|During my third year of
college, I applied for a student-teacher position with a
business statistics class. I had done well in the course,
and was eager to get the job.
responded that he was certain I wouldn’t be effective in this
role, because of a character flaw shown by . . . my handwriting.
He prided himself on being an amateur handwriting analyst, he
explained. He had found that my sloppy scrawl on tests revealed
an impulsive quirk in my personality that would keep me from
being a good teacher.
It was probably my greatest disappointment
as a business major. The professor was one of the most respected
in the school, and to hear him tell me I was incapable of
teaching was tantamount to receiving a divine oracle.
Today, some forty-five years later, I still have plenty of impulsive
quirks, and my handwriting is worse than ever. Yet my career has
centered on teaching for several decades. While I wouldn’t pretend to judge my
effectiveness, God has enabled me to make a profession out of
work that I love.
Whether or not I was capable of handling
that position as a college junior, I don’t know. I
humbly recognize that God may later have given me ability that I lacked as a third-year college student. Yet I
shudder to think what would have happened if I had taken my
professor’s assessment permanently to heart and never considered
teaching again. I consider it one of God’s greatest acts of
kindness to me that he later brought others into my life who
encouraged me to give teaching a try.
We face a delicate challenge when it comes
to discovering our gifts, and
the directions God wants us to take with our life. On the one
hand, we need others’ help in gaining a clear understanding, and
we need it desperately. We have blind spots as we look at our
life, and others often see our possibilities better than we do.
Their counsel and encouragement is critical--in resolving our
major life choices and in finding the courage to take steps of
faith; Scripture couldn’t be clearer about this.
Yet others, like ourselves, are fallible.
While they can provide invaluable insight into our potential and
God’s will, they can also misjudge us, sometimes seriously.
At one extreme, people may label us
unfairly for purely selfish reasons. When this happens, their
motives often give them away, and we easily recognize that we’ve
been stigmatized. Such labeling is always unsettling when we
experience it; yet if we’re fortunate, we learn to take it in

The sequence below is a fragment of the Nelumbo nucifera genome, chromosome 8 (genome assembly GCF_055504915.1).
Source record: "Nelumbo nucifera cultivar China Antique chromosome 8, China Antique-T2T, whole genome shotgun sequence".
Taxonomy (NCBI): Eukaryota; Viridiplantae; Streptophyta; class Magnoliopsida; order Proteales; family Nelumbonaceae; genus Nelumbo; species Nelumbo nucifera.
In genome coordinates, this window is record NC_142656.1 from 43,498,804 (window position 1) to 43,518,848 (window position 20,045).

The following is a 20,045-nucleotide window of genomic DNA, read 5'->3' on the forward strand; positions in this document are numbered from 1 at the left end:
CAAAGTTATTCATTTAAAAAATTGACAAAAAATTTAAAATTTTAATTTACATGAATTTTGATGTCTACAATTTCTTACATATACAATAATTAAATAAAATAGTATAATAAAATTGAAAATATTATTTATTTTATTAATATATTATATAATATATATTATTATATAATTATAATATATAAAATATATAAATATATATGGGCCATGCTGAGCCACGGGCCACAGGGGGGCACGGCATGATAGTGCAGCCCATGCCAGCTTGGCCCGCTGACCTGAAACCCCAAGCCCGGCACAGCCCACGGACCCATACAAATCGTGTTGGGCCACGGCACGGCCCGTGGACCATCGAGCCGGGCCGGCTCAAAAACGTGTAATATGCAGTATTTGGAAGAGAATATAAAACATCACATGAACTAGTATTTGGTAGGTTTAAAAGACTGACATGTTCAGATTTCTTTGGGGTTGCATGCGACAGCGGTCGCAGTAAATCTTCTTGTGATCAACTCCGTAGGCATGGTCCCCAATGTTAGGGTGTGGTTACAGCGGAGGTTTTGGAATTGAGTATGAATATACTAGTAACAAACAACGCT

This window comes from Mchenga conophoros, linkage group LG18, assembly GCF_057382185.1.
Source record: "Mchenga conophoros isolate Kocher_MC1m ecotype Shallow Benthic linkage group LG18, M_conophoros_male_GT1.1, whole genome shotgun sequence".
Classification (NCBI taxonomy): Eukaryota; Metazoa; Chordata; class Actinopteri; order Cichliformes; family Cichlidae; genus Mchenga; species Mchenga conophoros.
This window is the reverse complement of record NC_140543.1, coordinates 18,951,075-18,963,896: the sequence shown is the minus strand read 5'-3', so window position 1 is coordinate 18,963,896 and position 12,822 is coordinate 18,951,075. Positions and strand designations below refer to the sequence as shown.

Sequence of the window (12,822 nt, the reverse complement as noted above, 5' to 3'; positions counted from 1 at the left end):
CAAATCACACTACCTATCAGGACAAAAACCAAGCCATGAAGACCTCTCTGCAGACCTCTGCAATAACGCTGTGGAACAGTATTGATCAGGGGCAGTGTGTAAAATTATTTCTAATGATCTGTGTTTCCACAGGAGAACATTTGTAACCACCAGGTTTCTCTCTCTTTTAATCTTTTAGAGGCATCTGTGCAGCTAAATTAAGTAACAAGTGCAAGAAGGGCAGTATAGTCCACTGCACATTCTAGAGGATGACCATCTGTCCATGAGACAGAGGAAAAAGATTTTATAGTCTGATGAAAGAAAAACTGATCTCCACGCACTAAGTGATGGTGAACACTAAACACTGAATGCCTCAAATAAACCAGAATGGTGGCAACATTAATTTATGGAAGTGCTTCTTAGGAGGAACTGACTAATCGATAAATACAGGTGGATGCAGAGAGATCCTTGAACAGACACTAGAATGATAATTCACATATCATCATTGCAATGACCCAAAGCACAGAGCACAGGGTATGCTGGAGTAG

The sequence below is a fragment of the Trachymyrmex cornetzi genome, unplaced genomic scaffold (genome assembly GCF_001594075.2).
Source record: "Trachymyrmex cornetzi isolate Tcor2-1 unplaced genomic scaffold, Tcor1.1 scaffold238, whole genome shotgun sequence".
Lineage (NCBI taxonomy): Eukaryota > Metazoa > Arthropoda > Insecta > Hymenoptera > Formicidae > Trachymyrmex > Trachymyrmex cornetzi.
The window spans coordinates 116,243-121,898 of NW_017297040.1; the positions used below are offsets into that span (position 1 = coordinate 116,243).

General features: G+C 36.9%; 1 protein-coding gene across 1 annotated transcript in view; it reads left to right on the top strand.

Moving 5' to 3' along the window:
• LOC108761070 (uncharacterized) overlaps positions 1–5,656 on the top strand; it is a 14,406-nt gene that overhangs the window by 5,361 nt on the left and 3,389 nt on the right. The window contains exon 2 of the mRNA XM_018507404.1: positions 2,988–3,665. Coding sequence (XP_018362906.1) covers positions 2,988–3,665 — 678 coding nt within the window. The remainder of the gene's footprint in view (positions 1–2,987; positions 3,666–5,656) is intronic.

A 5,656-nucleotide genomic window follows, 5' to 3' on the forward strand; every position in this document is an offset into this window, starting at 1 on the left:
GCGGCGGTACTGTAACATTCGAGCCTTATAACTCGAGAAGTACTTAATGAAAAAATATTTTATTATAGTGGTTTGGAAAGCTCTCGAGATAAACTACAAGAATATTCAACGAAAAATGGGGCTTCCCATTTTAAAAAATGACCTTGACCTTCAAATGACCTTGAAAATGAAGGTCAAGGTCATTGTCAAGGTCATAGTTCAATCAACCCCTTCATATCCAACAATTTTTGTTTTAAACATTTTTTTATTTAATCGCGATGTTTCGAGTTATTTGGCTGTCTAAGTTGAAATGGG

stride and to “consider the source.” We know that some people
are simply biased, and their opinion of us isn’t worth taking to
Yet well-intentioned people who desire the
best for us can also label us unfairly. We’re less likely to
recognize it occurring in this case, and the label is
more likely to stick. One reason such innocent labeling occurs
is because of the difficulty some people have in letting go of
first impressions of us. These people can include those whom we would
assume are too intelligent and enlightened to rush to judgment.
Studies in the social sciences, however, have shown that the
tendency to make snap judgments and hold on to them actually can
increase with a person’s intelligence.
Researcher Richard Ruth
When you come upon a situation or idea, you usually make an
instant judgment as to whether you like or dislike it. Your
judgment may be based upon your values, your emotional state at
the moment, or your past experience with a similar situation.
You then use your mind to defend that snap judgment. The more
intelligent you are, the more strongly you are able to convince
yourself that your instant judgment is correct--and the more
difficult it becomes . . . to reverse your snap decisions.*
helps explain why even someone who is trained in understanding
human nature, such as a professional counselor, may be prone to
making quick judgments of others,
and not relinquishing them easily. His education and experience
increase his confidence that his initial assumptions are
correct. Most people who
counsel professionally learn to overcome the tendency to label,
to be sure, and the best counselors are the very best at reserving judgment
until they know someone well. But from time to
time it happens to each of us: Someone whom we would least
expect--a favorite teacher, a pastor, a respected
an employer, or a counselor--forms a negative impression of us and holds on to
it in spite of convincing evidence that it’s wrong. Because of
our esteem for this person, we may feel irreverent even
opinion of us and trusting our own
judgment above hers.
Yet if this
person's view of us differs strongly from how we believe God sees our
life, we shouldn’t feel compelled to accept it. In spite of her